Copyright 2017 K & L Gates

A New Regulatory Paradigm For The SEC Following the Election?

SEC sealMany are speculating on the future of federal securities regulation as a result of the election of Donald J. Trump and the concomitant Republican control of both houses of Congress. Broc Romanek, for example, asks whether Michael S. Piwowar will become the SEC’s next Chairman.  Broc notes that Commissioner Piwowar is an economist, not a lawyer.  Since the SEC is concerned with financial regulation, a background in economics should be a strong plus.

Since I’ve already seen signs of holiday decorating in the stores, I’ve drawn up my own short wish list for whomever takes the helm of the SEC.

The SEC should fundamentally change its approach to evaluating regulations. When considering the adoption of any new substantive regulation, the fundamental question must always be “Why is this regulation necessary?”  A regulation isn’t necessary simply because someone thinks it is a good idea or constitutes a perceived “best practice”.  A regulation is necessary only when it can be demonstrated that there is some market impediment that can only be removed by government intervention.  It seems that regulations are too often adopted in reverse.  It is tantamount to a doctor, knowing that a drug has proved beneficial in some cases, prescribes it to her patients without first making a diagnosis.  If a market impediment exists, then the regulatory effort should be directed at removing the impediment not imposing additional requirements.

The SEC should ask Congress to repeal Section 16(b) liability.  When Congress enacted Section 16 more than four score years ago, it was recognized that it was a “crude rule of thumb”.  Given the rapidity of modern trading, the arbitrary six month period seems positively quaint. The calculation of profits under the rule can be bizarre.  In some cases, persons are liable even when they recognized no overall economic profit.  Congress enacted the rule to deter insider trading, but many persons who are guilty of trading on the basis of material non-public information aren’t even subject to the rule.  In practice, the rule has become an economic boon to a few lawyers and a technical trap for many.  At eighty plus years, Section 16(b) has had a good run, but now is time for it to leave the stage.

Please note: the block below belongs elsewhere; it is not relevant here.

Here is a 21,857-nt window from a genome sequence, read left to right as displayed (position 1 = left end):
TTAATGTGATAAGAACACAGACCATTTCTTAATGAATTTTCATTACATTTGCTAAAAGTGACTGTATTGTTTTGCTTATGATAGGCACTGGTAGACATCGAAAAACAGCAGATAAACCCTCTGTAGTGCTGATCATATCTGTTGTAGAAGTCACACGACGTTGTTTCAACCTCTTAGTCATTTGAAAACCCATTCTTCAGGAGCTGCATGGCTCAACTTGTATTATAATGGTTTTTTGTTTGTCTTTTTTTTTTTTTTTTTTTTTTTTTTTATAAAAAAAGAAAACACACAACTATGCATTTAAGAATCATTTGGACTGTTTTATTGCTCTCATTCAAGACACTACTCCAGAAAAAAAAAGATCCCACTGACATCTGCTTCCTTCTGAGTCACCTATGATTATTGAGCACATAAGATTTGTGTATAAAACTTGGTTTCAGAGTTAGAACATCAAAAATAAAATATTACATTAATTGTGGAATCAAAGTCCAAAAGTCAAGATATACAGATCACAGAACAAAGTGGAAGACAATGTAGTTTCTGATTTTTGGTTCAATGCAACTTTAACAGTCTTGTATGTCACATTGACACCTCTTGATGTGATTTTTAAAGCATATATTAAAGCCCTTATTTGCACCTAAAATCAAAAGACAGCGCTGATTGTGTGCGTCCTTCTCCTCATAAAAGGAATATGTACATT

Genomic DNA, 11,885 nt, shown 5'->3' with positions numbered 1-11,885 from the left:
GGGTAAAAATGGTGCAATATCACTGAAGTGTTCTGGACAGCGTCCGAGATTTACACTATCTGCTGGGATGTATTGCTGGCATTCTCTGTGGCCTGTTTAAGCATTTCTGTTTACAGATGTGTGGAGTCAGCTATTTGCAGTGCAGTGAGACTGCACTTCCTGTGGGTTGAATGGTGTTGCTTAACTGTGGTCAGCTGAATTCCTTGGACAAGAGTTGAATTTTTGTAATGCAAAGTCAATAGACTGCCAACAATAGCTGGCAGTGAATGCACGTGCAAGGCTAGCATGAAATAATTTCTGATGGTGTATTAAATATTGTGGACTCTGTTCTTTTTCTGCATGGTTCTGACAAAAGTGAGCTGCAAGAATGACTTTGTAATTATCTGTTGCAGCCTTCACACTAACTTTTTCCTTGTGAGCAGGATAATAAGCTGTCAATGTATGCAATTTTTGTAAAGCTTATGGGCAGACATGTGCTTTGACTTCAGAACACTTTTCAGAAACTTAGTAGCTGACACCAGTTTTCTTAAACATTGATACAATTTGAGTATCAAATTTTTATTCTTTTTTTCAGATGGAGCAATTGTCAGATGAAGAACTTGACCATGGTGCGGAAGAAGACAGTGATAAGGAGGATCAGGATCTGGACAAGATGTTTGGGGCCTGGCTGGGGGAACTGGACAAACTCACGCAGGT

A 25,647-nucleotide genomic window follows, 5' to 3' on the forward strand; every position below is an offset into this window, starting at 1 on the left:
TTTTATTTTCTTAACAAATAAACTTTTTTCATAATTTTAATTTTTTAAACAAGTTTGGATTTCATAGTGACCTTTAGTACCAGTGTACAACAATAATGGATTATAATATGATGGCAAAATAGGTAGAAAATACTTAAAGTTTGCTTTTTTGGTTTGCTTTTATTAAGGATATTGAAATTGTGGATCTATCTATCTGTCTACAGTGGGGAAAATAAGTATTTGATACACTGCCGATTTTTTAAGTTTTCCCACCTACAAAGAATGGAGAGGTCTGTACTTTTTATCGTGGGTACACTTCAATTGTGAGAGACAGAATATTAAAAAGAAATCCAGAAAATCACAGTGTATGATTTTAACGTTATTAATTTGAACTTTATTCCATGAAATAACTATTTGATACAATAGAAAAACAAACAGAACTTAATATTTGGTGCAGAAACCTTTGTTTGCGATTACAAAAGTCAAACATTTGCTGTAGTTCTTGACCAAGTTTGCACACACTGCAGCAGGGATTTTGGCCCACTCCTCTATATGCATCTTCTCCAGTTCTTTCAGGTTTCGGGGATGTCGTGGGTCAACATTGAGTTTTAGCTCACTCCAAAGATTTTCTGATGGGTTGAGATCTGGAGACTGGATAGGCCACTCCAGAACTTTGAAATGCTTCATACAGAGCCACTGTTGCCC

The SEC should abandon and repudiate its attempts to co-opt attorneys. Attorneys are their clients’ advisers and advocates.  They are not gatekeepers as the SEC has on occasion supposed.  The SEC should amend its attorney conduct (Part 205) rules to eliminate the purported ability of lawyers to disclose client confidences to the SEC.  See Conflicting Currents: The Obligation to Maintain Inviolate Client Confidences and the New SEC Attorney Conduct Rules32 Pep. L. Rev. 89 (2004) and this post.  The SEC should also amend its whistleblower rules to eliminate the possibility of attorneys obtaining whistleblower awards.  See SEC Condemns Breach Of Client Confidences While Offering Possible Bounties For Breaches.

Allow companies to pick their reporting periods.  There has been much debate about whether publicly traded companies suffer from short-termism.  Although short-termism may have multiple causes, the SEC’s rigid requirement of quarterly financial information pressures companies to focus on short-term results.  Why not let companies pick their own reporting periods?  This will allow companies to telegraph to the market whether they are focused on short-term or long-term performance.  To those who say that this is a bad idea, I say why not let the market decide?  If investors think that semi-annual or annual reporting is inadequate, then companies making those choices will be undervalued and will incur higher costs of capital.  Some companies might even elect to report more frequently than every quarter (e.g., bi-monthly).  The beauty of this approach is that it is transparent and allows the market to achieve equilibrium at the optimal time for each issuer.